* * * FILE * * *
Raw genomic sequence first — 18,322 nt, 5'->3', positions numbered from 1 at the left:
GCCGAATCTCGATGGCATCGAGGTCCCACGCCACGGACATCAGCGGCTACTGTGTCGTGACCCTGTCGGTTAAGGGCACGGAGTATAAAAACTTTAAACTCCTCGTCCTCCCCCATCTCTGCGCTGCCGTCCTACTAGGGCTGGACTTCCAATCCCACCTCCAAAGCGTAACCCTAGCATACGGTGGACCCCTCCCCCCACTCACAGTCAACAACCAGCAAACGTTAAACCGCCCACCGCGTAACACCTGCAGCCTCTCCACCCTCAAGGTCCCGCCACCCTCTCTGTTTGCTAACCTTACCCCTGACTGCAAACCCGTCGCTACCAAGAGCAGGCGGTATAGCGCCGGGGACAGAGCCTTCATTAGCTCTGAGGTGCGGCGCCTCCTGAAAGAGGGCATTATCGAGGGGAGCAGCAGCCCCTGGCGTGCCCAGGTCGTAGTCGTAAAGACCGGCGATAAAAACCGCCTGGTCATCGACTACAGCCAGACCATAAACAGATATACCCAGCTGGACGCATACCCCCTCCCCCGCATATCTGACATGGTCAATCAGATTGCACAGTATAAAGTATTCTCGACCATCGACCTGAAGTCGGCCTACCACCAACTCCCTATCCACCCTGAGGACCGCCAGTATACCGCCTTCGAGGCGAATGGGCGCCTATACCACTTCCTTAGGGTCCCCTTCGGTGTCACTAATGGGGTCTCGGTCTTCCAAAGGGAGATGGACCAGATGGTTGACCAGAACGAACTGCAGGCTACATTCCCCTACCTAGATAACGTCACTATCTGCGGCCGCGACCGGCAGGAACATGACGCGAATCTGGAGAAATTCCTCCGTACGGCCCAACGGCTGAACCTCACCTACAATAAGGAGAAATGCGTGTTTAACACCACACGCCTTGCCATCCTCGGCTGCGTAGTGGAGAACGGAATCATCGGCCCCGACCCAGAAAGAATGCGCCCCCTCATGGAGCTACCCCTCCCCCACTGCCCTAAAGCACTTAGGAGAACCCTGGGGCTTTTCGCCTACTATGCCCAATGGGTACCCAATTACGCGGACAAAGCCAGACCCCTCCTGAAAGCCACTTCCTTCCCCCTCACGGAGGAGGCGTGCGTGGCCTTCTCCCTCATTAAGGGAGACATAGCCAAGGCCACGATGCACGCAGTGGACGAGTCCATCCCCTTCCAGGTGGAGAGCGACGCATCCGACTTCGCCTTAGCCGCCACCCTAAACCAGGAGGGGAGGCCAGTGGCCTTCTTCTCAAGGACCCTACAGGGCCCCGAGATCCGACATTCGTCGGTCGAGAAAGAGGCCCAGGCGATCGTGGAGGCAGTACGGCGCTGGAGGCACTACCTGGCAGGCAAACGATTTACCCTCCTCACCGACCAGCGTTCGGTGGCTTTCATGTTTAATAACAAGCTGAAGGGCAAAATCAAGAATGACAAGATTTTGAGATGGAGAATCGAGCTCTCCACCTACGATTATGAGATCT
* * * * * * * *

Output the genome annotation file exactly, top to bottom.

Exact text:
Raw genomic sequence first — 18,322 nt, 5'->3', positions numbered from 1 at the left:
GCCGAATCTCGATGGCATCGAGGTCCCACGCCACGGACATCAGCGGCTACTGTGTCGTGACCCTGTCGGTTAAGGGCACGGAGTATAAAAACTTTAAACTCCTCGTCCTCCCCCATCTCTGCGCTGCCGTCCTACTAGGGCTGGACTTCCAATCCCACCTCCAAAGCGTAACCCTAGCATACGGTGGACCCCTCCCCCCACTCACAGTCAACAACCAGCAAACGTTAAACCGCCCACCGCGTAACACCTGCAGCCTCTCCACCCTCAAGGTCCCGCCACCCTCTCTGTTTGCTAACCTTACCCCTGACTGCAAACCCGTCGCTACCAAGAGCAGGCGGTATAGCGCCGGGGACAGAGCCTTCATTAGCTCTGAGGTGCGGCGCCTCCTGAAAGAGGGCATTATCGAGGGGAGCAGCAGCCCCTGGCGTGCCCAGGTCGTAGTCGTAAAGACCGGCGATAAAAACCGCCTGGTCATCGACTACAGCCAGACCATAAACAGATATACCCAGCTGGACGCATACCCCCTCCCCCGCATATCTGACATGGTCAATCAGATTGCACAGTATAAAGTATTCTCGACCATCGACCTGAAGTCGGCCTACCACCAACTCCCTATCCACCCTGAGGACCGCCAGTATACCGCCTTCGAGGCGAATGGGCGCCTATACCACTTCCTTAGGGTCCCCTTCGGTGTCACTAATGGGGTCTCGGTCTTCCAAAGGGAGATGGACCAGATGGTTGACCAGAACGAACTGCAGGCTACATTCCCCTACCTAGATAACGTCACTATCTGCGGCCGCGACCGGCAGGAACATGACGCGAATCTGGAGAAATTCCTCCGTACGGCCCAACGGCTGAACCTCACCTACAATAAGGAGAAATGCGTGTTTAACACCACACGCCTTGCCATCCTCGGCTGCGTAGTGGAGAACGGAATCATCGGCCCCGACCCAGAAAGAATGCGCCCCCTCATGGAGCTACCCCTCCCCCACTGCCCTAAAGCACTTAGGAGAACCCTGGGGCTTTTCGCCTACTATGCCCAATGGGTACCCAATTACGCGGACAAAGCCAGACCCCTCCTGAAAGCCACTTCCTTCCCCCTCACGGAGGAGGCGTGCGTGGCCTTCTCCCTCATTAAGGGAGACATAGCCAAGGCCACGATGCACGCAGTGGACGAGTCCATCCCCTTCCAGGTGGAGAGCGACGCATCCGACTTCGCCTTAGCCGCCACCCTAAACCAGGAGGGGAGGCCAGTGGCCTTCTTCTCAAGGACCCTACAGGGCCCCGAGATCCGACATTCGTCGGTCGAGAAAGAGGCCCAGGCGATCGTGGAGGCAGTACGGCGCTGGAGGCACTACCTGGCAGGCAAACGATTTACCCTCCTCACCGACCAGCGTTCGGTGGCTTTCATGTTTAATAACAAGCTGAAGGGCAAAATCAAGAATGACAAGATTTTGAGATGGAGAATCGAGCTCTCCACCTACGATTATGAGATCT